- "DOMESTIC NEWS.; Death and Obsequies of Hon. Arthur P. Hayne. The District Suffrage Law as Passed. The Burning of the Kingstree, S. C., Jail--Heartrending Scenes Attending the Death of the inmates--Ineffectual Attempts to Save Them. (Published 1867)". January 16, 1867. Retrieved August 6, 2023.
- Reconstruction in South Carolina, 1865-1877 by John Schreiner Reynolds pg. 74
- Reconstruction in South Carolina, 1865-1877 by John Schreiner Reynolds, pg. 78
- PROCEEDINGS OF THE CONSTITUTIONAL CONVENTION OF SOUTH CAROLINA By J. WOODRUFF pg. 361
- "Counties, districts, and parishes".
- "Black Civil-War Soldier Gets Overdue Honors". NPR.org.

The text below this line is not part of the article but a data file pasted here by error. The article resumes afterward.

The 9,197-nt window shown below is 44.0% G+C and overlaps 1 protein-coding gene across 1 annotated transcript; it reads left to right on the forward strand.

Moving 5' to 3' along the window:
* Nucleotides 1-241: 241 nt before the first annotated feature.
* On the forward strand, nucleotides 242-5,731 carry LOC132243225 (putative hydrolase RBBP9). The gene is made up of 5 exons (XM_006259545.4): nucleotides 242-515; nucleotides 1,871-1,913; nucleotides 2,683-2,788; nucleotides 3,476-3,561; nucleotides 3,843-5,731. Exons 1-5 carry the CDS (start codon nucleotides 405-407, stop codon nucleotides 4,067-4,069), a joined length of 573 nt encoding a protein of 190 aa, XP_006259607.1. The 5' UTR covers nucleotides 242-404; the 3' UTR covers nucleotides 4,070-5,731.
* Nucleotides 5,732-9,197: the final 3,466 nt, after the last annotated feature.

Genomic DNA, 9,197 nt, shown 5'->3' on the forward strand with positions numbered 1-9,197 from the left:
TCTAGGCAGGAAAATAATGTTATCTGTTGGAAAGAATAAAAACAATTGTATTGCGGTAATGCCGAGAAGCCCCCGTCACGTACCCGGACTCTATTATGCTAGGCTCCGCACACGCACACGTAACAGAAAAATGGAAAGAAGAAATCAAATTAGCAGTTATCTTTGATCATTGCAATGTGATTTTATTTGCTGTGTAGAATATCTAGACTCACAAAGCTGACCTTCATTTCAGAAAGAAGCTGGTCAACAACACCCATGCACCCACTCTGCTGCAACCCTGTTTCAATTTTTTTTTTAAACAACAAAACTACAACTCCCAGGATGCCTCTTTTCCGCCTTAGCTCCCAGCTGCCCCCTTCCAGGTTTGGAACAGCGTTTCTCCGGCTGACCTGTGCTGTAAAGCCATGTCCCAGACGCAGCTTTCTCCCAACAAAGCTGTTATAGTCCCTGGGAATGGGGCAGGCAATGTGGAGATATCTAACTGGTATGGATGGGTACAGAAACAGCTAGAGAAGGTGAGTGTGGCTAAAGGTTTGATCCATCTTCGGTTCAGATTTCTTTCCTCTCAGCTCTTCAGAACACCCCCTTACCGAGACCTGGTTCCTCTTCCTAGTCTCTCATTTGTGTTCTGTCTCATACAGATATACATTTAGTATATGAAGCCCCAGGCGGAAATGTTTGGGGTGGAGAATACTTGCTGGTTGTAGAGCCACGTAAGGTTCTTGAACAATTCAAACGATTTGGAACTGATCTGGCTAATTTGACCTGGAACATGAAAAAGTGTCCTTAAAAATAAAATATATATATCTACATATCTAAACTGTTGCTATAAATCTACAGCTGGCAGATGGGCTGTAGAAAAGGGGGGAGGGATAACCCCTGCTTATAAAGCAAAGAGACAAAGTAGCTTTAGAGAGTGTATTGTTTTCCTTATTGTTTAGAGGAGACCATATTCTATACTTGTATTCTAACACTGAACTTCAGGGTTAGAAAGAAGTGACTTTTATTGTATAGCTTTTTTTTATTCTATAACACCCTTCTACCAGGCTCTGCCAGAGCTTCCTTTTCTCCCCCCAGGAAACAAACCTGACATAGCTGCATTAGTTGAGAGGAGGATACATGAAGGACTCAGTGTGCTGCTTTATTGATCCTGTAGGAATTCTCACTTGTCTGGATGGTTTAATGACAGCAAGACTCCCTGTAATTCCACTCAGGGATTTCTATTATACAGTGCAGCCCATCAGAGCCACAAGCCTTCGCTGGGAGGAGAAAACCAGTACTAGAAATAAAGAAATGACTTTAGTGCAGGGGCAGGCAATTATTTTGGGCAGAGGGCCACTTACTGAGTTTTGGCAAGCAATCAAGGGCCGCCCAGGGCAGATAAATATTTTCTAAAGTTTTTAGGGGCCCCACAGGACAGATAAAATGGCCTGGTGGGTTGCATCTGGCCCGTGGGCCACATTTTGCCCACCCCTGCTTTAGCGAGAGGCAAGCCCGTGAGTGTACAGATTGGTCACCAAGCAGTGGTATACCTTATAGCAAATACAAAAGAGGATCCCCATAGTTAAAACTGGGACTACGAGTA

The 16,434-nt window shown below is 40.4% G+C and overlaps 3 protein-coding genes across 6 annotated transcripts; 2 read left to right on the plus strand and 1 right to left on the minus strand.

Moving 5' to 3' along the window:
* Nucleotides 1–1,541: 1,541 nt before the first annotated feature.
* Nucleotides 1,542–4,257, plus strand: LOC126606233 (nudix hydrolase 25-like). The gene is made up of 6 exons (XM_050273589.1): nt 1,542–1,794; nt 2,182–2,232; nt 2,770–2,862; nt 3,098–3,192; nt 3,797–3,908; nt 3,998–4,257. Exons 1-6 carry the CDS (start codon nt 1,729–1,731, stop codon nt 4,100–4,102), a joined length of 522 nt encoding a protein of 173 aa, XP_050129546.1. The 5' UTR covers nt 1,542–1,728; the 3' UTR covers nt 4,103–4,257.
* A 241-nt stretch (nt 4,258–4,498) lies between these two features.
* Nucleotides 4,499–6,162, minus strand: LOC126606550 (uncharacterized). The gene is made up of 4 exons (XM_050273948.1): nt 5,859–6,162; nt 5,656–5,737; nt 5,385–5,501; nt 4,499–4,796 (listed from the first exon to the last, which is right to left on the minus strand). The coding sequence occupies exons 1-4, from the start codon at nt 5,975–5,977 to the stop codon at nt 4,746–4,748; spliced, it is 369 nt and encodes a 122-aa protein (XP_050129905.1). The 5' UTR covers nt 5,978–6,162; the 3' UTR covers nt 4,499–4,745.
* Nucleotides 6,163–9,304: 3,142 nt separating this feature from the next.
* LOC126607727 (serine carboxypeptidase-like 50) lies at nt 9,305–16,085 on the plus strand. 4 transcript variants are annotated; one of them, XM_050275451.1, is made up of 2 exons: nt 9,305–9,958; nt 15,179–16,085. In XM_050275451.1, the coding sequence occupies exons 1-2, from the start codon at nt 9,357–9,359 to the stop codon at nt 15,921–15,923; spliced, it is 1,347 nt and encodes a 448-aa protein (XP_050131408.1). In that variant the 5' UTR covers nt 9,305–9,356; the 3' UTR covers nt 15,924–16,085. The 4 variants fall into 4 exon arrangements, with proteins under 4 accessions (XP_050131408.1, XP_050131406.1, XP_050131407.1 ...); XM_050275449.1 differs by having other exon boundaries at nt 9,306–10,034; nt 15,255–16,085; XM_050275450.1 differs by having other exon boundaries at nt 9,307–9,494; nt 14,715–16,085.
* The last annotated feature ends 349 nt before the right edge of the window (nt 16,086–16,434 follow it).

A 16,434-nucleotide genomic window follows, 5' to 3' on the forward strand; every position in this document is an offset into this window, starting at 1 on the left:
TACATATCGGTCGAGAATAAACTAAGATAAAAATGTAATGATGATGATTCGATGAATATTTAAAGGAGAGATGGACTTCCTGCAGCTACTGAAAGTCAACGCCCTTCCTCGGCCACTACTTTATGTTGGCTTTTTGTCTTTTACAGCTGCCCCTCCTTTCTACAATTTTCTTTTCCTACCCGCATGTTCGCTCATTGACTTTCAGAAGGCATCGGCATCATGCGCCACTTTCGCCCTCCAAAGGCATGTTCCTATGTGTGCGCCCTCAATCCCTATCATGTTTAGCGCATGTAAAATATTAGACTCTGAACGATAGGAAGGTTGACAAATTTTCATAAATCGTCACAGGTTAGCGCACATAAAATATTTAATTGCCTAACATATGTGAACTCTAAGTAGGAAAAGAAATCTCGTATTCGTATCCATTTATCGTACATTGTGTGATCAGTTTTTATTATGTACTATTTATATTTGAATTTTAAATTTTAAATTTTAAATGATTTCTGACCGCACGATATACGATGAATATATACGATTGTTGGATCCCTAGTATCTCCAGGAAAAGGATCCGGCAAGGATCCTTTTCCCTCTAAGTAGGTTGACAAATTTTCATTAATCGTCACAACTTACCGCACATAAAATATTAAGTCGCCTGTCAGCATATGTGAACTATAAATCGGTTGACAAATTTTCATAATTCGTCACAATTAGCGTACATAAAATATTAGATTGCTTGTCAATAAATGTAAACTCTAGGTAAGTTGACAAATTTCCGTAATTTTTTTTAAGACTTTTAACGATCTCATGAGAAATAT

- History of Williamsburg: Something about the People of Williamsburg County, South Carolina, from the First Settlement by Europeans about 1705 Until 1923 by William Willis Boddie pg. 447-448
- History of Williamsburg: Something about the People of Williamsburg County, South Carolina, from the First Settlement by Europeans about 1705 Until 1923 by William Willis Boddie pg. 440
- "Stephen Swails (U.S. National Park Service)".
- "2020 County Gazetteer Files - South Carolina". United States Census Bureau. August 23, 2022. Retrieved September 10, 2023.
- "SCDNR Public Lands". www2.dnr.sc.gov. Retrieved April 1, 2023.
- "U.S. Census Bureau QuickFacts: Williamsburg County, South Carolina". www.census.gov. Retrieved June 13, 2022.
- "U.S. Decennial Census". United States Census Bureau. Retrieved March 19, 2015.